The are balanced not just statically, but dynamically, and very much engineered to control the heat expansion, and for long life at 100% load.

    A 1500$ chinese spindle is not expensive, and may or may not be apt for industrial use, mostly not.

    Most of the "high speed" chinese spindles are not suited, at all, to the real cutting loads imposed on actual industrial spindles, industrial in wood or metal, 5-10-25 kW++ actual power absorbed.

  11. #11

    Re: Why most (non-router) milling machines don't use self-contained spindle?

    Quote Originally Posted by mactec54 View Post
    I think you mean 4:1 4 turns of the motor to 1 turn of the spindle, BLDC motor don't work well with VFD Drives the best they would do is smoke


    Here is a video of one of these ATC spindles, this is extreme in this case but shows why they are not that great for milling steel, see if you can see why these spindles are not great for milling steel

    Because the spindle slides in and out at the tool change and thus has to be loose enough to slide in the bearings or whatever?
    Jim Dawson
    Sandy, Oregon, USA

  12. #12
    Gold Member
    Join Date
    Sep 2006
    Posts
    6281

    Re: Why most (non-router) milling machines don't use self-contained spindle?

    Hi Hanno....my opinion is that if the high speed spindle is able to function at 25.000 rpm with the loads it's designed for then if you wanted to cut steel, which means you need to go much slower, then doing a speed reduction as I stated will still put the same load on the spindle ……..PROVIDED...….you don't expect to take a heavy cut...…...milling steel is not for the unwary but as most on here do aluminium then I would say it can be done with discretion and not with overloading the motor...….I doubt that anyone has actually done this exercise but many have voiced opinions as to why it cannot be done.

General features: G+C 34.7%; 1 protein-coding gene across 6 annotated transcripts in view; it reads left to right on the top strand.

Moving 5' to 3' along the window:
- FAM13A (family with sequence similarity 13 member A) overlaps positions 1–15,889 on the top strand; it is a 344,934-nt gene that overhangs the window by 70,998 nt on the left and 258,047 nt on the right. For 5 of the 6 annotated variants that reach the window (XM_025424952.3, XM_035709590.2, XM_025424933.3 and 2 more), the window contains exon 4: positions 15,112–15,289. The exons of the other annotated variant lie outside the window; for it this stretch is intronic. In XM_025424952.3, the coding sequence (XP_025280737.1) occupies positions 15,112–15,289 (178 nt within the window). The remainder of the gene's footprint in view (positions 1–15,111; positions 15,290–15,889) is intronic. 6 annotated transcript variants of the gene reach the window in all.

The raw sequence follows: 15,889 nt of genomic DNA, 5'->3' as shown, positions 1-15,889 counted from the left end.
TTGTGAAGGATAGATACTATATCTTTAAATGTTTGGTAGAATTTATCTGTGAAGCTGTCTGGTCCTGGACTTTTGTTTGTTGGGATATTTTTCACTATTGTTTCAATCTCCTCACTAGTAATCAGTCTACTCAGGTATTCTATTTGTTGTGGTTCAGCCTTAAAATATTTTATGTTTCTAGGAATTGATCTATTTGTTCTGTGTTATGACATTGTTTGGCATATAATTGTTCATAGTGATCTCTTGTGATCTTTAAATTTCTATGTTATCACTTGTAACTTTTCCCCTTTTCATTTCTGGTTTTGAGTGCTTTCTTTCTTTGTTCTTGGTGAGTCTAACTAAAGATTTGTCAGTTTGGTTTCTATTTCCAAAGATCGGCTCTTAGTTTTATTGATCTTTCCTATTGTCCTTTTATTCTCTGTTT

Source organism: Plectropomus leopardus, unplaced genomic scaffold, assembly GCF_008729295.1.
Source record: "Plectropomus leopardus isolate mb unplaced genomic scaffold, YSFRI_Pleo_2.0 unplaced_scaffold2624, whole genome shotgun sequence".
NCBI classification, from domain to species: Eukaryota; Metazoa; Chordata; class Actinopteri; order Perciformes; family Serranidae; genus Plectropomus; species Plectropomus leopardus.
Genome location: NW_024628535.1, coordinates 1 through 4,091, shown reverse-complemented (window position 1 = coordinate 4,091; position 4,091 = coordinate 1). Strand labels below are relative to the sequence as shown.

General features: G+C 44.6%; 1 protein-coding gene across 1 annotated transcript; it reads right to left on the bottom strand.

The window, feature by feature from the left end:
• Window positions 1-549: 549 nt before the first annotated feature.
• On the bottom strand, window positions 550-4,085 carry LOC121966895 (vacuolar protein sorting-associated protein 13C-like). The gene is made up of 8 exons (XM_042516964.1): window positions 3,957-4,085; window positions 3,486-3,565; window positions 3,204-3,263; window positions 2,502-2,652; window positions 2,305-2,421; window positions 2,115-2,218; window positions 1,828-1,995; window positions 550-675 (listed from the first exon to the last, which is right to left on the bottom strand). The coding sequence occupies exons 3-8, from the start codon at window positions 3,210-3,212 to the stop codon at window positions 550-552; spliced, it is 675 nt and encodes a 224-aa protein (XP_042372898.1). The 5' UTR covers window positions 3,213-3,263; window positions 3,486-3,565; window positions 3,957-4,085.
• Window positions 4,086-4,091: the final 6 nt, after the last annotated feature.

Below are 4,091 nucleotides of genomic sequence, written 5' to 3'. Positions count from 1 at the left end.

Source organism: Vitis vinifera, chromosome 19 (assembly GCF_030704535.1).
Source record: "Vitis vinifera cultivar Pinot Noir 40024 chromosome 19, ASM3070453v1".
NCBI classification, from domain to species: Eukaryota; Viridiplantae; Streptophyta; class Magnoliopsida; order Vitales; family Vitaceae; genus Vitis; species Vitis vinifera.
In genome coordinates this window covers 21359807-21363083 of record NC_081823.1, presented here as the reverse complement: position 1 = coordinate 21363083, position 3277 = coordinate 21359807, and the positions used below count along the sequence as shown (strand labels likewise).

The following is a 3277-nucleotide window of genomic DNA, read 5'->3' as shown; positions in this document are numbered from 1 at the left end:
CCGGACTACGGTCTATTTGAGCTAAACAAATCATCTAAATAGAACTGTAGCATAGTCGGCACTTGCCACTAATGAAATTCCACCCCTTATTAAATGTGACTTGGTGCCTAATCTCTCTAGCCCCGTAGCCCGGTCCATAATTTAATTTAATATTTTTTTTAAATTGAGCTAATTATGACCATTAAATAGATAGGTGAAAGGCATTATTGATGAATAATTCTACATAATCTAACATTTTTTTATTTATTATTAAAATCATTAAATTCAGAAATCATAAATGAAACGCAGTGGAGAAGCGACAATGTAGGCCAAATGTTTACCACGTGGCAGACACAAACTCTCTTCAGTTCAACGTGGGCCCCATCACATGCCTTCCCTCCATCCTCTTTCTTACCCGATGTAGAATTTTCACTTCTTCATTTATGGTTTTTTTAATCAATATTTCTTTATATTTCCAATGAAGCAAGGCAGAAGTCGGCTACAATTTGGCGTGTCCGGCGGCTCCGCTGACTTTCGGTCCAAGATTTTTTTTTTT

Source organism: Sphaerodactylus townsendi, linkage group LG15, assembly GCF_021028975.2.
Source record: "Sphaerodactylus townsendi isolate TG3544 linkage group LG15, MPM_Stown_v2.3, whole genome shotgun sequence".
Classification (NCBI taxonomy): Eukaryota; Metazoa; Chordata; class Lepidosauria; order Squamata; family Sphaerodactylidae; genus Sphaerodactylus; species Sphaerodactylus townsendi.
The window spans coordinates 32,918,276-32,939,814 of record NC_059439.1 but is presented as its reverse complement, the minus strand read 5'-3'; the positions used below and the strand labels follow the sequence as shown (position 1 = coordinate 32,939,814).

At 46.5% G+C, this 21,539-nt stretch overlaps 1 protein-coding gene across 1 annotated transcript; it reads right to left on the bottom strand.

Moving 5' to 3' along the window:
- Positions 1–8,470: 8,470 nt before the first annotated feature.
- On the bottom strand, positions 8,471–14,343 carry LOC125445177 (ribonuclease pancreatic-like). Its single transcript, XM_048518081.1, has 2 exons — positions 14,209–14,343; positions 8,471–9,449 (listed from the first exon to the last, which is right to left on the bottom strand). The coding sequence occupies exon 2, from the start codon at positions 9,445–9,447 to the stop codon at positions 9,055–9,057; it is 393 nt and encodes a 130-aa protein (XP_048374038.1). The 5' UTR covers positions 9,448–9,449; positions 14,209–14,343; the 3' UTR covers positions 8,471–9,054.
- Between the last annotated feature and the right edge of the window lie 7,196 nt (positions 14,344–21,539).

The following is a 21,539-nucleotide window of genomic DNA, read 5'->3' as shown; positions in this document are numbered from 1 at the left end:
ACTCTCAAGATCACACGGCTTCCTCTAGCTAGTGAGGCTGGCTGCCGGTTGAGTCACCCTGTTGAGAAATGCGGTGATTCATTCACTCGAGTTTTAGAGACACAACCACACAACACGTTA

Ian.

Page 1 of 5 123

Similar Threads

  1. Duel Spindle Turning & Milling Machines
    By BigDogJackDB in forum TURNING MACHINES
    Replies: 0
    Last Post: 04-11-2019, 07:12 PM
  2. Replies: 11
    Last Post: 07-10-2010, 07:34 PM
  3. Self Contained Flood System
    By webgeek in forum Benchtop Machines
    Replies: 19
    Last Post: 11-17-2009, 03:11 PM
  4. Small engraver - self contained, no pc?
    By DrewSmith007 in forum General Metalwork Discussion
    Replies: 12
    Last Post: 04-03-2009, 06:14 PM

Tags for this Thread

Posting Permissions

  • You may not post new threads
  • You may not post replies
  • You may not post attachments
  • You may not edit your posts
  •